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Opinion: Delivery, the new currency tripping everyone up


Getting delivery wrong can be an expensive mistake, as Frank Lochbaum, managing partner at KPS explains.
Retail customer experience extends beyond the simple act of purchase. Poor service at the point of delivery can affect whether the shopper will continue their relationship with that particular brand, or choose to shop elsewhere in future.

Delivery directly impacts profits

Our recent research, which surveyed over 1,000 European consumers on their opinions about the current customer experience, found that efficient, flexible fulfilment and after-sales service is key to nurturing long term value. Within the total customer journey delivery is increasingly an essential and significant part of the cycle, meaning businesses need to focus on getting their offering right and aligning the delivery process within the total operational structure to ensure that they’re showcasing a competitive edge, as well as improving customer experience.

One of the most striking findings is that convenience ranks at the forefront of shopper priorities when choosing which brand to purchase with. The report found that two-thirds of consumers agree that their choice of shopping channel, whether digital or physical, is based primarily on convenience.

As a result, delivery choices need to be accessible and seamless and retailers should look to provide options such as; ship to store, click and collect, delivery within an hour, next day delivery or standard delivery free of charge. For the UK consumer, 3 in 10 shoppers will not place an order if free click and collect is not available, and just under 40% of consumers stated they will proactively choose retailers that offer click and collect over those that do not.

Delivery offerings, fulfilment logistics and returns are all important for the omnichannel customer experience. Free delivery and returns, for example, can directly impact a consumer’s decision to purchase goods online. For this reason, a “consideration” stage should be contemplated when reviewing the consumer experience cycle.

What occurs once the checkout process has been completed can directly influence the shopper’s relationship with the retailer and whether they choose to continue shopping with that brand. For example, the report found that for over half (57%) of respondents, free delivery directly impacts their decision to purchase online, with 35% of those polled claiming that they will not consider paying for delivery.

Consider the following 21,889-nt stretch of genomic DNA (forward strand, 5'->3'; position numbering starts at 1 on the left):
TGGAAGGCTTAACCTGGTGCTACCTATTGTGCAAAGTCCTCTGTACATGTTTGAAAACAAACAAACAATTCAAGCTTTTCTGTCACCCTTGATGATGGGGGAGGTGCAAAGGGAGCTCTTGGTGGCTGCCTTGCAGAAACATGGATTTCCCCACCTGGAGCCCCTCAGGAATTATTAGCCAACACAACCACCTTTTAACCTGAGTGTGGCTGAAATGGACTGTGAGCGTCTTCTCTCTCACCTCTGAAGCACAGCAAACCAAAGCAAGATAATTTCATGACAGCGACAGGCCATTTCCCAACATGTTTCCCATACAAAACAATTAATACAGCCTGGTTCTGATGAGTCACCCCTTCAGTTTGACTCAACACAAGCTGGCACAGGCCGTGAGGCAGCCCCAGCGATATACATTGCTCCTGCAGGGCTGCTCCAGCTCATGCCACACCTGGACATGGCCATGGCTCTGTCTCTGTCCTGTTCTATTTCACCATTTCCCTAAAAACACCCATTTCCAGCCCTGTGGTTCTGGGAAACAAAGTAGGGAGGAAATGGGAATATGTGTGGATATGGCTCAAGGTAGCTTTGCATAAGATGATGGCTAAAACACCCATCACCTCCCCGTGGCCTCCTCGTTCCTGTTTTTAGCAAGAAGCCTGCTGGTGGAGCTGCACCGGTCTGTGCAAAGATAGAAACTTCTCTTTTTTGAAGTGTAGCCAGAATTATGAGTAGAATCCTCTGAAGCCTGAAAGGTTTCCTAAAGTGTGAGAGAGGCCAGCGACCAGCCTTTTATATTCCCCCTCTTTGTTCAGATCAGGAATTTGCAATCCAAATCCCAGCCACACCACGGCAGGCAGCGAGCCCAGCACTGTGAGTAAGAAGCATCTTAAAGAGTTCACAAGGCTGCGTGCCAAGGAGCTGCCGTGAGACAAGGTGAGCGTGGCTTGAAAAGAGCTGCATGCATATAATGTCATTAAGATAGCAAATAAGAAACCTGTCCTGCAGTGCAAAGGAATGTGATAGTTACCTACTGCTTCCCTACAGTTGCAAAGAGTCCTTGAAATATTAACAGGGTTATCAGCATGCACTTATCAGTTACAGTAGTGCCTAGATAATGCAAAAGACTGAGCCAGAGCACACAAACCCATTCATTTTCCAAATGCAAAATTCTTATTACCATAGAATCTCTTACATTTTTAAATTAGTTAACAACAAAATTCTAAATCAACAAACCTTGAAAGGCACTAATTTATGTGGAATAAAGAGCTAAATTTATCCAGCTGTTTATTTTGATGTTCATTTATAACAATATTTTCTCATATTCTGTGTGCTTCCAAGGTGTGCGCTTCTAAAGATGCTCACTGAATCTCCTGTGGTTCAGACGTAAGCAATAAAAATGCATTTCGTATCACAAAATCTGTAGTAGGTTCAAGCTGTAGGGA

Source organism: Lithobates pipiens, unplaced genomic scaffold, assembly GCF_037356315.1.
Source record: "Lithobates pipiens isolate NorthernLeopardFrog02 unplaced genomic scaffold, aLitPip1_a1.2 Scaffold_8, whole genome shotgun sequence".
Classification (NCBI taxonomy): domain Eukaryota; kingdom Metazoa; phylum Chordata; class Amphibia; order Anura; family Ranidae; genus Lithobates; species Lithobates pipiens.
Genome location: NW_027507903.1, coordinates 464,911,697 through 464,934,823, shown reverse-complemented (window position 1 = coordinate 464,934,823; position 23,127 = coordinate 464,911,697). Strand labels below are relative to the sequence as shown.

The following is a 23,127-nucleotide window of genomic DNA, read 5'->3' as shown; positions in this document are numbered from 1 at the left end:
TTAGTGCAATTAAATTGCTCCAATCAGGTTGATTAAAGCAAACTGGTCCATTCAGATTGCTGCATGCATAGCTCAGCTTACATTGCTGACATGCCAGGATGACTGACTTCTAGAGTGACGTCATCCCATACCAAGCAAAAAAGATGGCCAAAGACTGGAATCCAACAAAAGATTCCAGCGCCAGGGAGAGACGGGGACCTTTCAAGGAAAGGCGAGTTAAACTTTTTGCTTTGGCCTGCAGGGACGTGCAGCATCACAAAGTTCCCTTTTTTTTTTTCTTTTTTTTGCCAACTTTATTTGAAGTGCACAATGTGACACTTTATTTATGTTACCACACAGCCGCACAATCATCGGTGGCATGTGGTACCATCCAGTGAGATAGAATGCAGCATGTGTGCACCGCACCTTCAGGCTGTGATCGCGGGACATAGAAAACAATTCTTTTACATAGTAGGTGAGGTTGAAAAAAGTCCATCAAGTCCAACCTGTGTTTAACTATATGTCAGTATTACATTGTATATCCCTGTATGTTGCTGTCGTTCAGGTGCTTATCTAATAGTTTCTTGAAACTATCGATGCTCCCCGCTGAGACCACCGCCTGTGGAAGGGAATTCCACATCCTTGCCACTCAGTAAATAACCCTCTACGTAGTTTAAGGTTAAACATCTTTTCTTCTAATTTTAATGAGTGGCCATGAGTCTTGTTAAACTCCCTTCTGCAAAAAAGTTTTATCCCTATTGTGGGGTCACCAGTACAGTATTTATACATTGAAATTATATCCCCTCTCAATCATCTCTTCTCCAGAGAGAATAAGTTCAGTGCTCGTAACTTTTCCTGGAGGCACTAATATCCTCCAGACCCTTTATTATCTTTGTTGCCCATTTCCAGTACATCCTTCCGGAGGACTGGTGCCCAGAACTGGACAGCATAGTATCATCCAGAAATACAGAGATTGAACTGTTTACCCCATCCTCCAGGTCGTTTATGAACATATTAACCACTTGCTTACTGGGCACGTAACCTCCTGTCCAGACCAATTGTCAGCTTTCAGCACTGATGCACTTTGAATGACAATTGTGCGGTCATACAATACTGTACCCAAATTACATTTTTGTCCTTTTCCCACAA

Return convenience encourage returning customers

Returns are also of significance in the overall customer journey as 51% of consumers will not order from a company which does not offer a free returns policy. Two-thirds (63%) would like the option to return a purchase to any channel if they decide it is not right, and 41% are less likely to order a product online if they cannot return it to a store. The returns process is part of that “consideration” stage. If the service received is up to scratch, consumers are more likely to shop again.

Ultimately, the delivery function has to align with the rest of the business operations. If goods have been purchased online and despatched, the retailer, for example, needs to restock in real time to match current customer demand levels. Smooth running and seamless processes avoid disruption to the overall business and enhance the customer experience. It is the experience that retailers must look to create complemented and supported by joined up processes and systems, including delivery.

By Frank Lochbaum, managing partner at KPS

Image credit: Fotolia

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